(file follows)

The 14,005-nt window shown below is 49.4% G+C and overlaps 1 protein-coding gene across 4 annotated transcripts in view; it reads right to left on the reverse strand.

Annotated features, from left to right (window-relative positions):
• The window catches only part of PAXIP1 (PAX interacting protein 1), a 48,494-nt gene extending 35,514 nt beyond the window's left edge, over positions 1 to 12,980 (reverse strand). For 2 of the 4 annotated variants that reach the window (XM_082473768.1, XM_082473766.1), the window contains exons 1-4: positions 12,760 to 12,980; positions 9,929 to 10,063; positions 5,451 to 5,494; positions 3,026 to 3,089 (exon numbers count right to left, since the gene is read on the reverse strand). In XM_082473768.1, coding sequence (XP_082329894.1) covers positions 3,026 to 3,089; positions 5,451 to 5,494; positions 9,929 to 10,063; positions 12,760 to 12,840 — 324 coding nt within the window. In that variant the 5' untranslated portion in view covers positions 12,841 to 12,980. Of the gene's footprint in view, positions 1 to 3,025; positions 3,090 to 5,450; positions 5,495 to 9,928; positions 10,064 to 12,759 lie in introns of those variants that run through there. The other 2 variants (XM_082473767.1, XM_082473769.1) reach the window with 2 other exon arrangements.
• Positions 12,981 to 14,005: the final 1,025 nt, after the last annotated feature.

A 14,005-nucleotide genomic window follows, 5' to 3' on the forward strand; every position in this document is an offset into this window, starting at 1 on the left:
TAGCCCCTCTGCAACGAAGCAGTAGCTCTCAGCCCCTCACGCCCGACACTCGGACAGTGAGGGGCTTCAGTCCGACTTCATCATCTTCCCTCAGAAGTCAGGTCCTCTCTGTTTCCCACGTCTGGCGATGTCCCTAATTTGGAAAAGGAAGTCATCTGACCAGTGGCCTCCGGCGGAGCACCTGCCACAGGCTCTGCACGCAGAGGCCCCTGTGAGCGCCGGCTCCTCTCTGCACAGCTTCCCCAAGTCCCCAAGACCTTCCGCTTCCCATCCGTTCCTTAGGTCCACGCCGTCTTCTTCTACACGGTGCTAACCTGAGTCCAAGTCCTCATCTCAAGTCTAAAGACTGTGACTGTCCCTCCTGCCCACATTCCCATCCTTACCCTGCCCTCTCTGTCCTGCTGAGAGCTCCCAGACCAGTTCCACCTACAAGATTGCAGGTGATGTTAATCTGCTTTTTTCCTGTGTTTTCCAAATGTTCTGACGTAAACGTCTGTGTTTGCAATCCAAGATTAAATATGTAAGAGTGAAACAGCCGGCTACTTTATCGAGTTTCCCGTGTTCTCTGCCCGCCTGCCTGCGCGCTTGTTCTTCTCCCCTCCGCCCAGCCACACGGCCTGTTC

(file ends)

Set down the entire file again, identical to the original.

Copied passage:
The 14,005-nt window shown below is 49.4% G+C and overlaps 1 protein-coding gene across 4 annotated transcripts in view; it reads right to left on the reverse strand.

Annotated features, from left to right (window-relative positions):
• The window catches only part of PAXIP1 (PAX interacting protein 1), a 48,494-nt gene extending 35,514 nt beyond the window's left edge, over positions 1 to 12,980 (reverse strand). For 2 of the 4 annotated variants that reach the window (XM_082473768.1, XM_082473766.1), the window contains exons 1-4: positions 12,760 to 12,980; positions 9,929 to 10,063; positions 5,451 to 5,494; positions 3,026 to 3,089 (exon numbers count right to left, since the gene is read on the reverse strand). In XM_082473768.1, coding sequence (XP_082329894.1) covers positions 3,026 to 3,089; positions 5,451 to 5,494; positions 9,929 to 10,063; positions 12,760 to 12,840 — 324 coding nt within the window. In that variant the 5' untranslated portion in view covers positions 12,841 to 12,980. Of the gene's footprint in view, positions 1 to 3,025; positions 3,090 to 5,450; positions 5,495 to 9,928; positions 10,064 to 12,759 lie in introns of those variants that run through there. The other 2 variants (XM_082473767.1, XM_082473769.1) reach the window with 2 other exon arrangements.
• Positions 12,981 to 14,005: the final 1,025 nt, after the last annotated feature.

A 14,005-nucleotide genomic window follows, 5' to 3' on the forward strand; every position in this document is an offset into this window, starting at 1 on the left:
TAGCCCCTCTGCAACGAAGCAGTAGCTCTCAGCCCCTCACGCCCGACACTCGGACAGTGAGGGGCTTCAGTCCGACTTCATCATCTTCCCTCAGAAGTCAGGTCCTCTCTGTTTCCCACGTCTGGCGATGTCCCTAATTTGGAAAAGGAAGTCATCTGACCAGTGGCCTCCGGCGGAGCACCTGCCACAGGCTCTGCACGCAGAGGCCCCTGTGAGCGCCGGCTCCTCTCTGCACAGCTTCCCCAAGTCCCCAAGACCTTCCGCTTCCCATCCGTTCCTTAGGTCCACGCCGTCTTCTTCTACACGGTGCTAACCTGAGTCCAAGTCCTCATCTCAAGTCTAAAGACTGTGACTGTCCCTCCTGCCCACATTCCCATCCTTACCCTGCCCTCTCTGTCCTGCTGAGAGCTCCCAGACCAGTTCCACCTACAAGATTGCAGGTGATGTTAATCTGCTTTTTTCCTGTGTTTTCCAAATGTTCTGACGTAAACGTCTGTGTTTGCAATCCAAGATTAAATATGTAAGAGTGAAACAGCCGGCTACTTTATCGAGTTTCCCGTGTTCTCTGCCCGCCTGCCTGCGCGCTTGTTCTTCTCCCCTCCGCCCAGCCACACGGCCTGTTC